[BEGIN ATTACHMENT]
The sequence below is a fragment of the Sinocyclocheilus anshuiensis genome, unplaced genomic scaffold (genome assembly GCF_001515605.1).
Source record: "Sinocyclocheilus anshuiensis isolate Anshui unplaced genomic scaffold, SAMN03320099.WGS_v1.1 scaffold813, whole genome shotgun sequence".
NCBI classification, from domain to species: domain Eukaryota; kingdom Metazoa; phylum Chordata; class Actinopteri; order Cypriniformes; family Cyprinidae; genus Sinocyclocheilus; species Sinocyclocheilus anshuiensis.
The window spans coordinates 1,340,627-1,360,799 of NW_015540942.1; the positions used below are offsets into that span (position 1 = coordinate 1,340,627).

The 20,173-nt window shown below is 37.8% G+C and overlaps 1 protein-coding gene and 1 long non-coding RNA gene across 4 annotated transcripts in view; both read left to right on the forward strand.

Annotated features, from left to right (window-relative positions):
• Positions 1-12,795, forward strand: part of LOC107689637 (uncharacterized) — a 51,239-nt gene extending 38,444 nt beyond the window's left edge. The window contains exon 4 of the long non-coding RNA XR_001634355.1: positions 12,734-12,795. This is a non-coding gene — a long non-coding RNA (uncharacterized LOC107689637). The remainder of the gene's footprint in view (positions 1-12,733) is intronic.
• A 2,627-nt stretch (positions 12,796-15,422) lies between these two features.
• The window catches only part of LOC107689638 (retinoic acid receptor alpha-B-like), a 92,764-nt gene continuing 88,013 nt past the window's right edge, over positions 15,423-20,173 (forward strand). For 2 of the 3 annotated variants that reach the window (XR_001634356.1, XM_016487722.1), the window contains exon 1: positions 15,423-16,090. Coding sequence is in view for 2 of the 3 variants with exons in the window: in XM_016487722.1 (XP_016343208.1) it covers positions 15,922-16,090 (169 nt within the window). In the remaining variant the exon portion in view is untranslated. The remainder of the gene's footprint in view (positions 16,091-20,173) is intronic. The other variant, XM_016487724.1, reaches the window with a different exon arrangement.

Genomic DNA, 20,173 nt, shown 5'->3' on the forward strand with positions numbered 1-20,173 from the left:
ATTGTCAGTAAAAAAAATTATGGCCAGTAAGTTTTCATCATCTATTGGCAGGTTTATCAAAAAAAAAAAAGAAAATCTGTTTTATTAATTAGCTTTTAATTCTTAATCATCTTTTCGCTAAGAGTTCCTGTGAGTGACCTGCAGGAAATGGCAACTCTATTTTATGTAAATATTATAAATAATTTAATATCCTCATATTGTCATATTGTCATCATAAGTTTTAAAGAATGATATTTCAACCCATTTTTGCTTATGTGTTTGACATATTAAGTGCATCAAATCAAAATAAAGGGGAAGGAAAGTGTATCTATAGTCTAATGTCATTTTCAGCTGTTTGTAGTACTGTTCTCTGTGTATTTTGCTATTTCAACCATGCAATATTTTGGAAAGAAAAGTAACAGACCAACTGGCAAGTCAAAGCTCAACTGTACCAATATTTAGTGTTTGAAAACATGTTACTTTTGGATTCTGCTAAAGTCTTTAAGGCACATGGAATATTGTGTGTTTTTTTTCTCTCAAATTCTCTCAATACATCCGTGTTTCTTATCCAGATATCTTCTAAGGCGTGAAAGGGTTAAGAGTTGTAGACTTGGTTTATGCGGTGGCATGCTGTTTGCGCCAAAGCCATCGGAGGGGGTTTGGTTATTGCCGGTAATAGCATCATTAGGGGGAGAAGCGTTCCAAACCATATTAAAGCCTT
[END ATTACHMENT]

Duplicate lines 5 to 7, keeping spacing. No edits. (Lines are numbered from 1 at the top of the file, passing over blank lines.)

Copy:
The 20,173-nt window shown below is 37.8% G+C and overlaps 1 protein-coding gene and 1 long non-coding RNA gene across 4 annotated transcripts in view; both read left to right on the forward strand.

Annotated features, from left to right (window-relative positions):
• Positions 1-12,795, forward strand: part of LOC107689637 (uncharacterized) — a 51,239-nt gene extending 38,444 nt beyond the window's left edge. The window contains exon 4 of the long non-coding RNA XR_001634355.1: positions 12,734-12,795. This is a non-coding gene — a long non-coding RNA (uncharacterized LOC107689637). The remainder of the gene's footprint in view (positions 1-12,733) is intronic.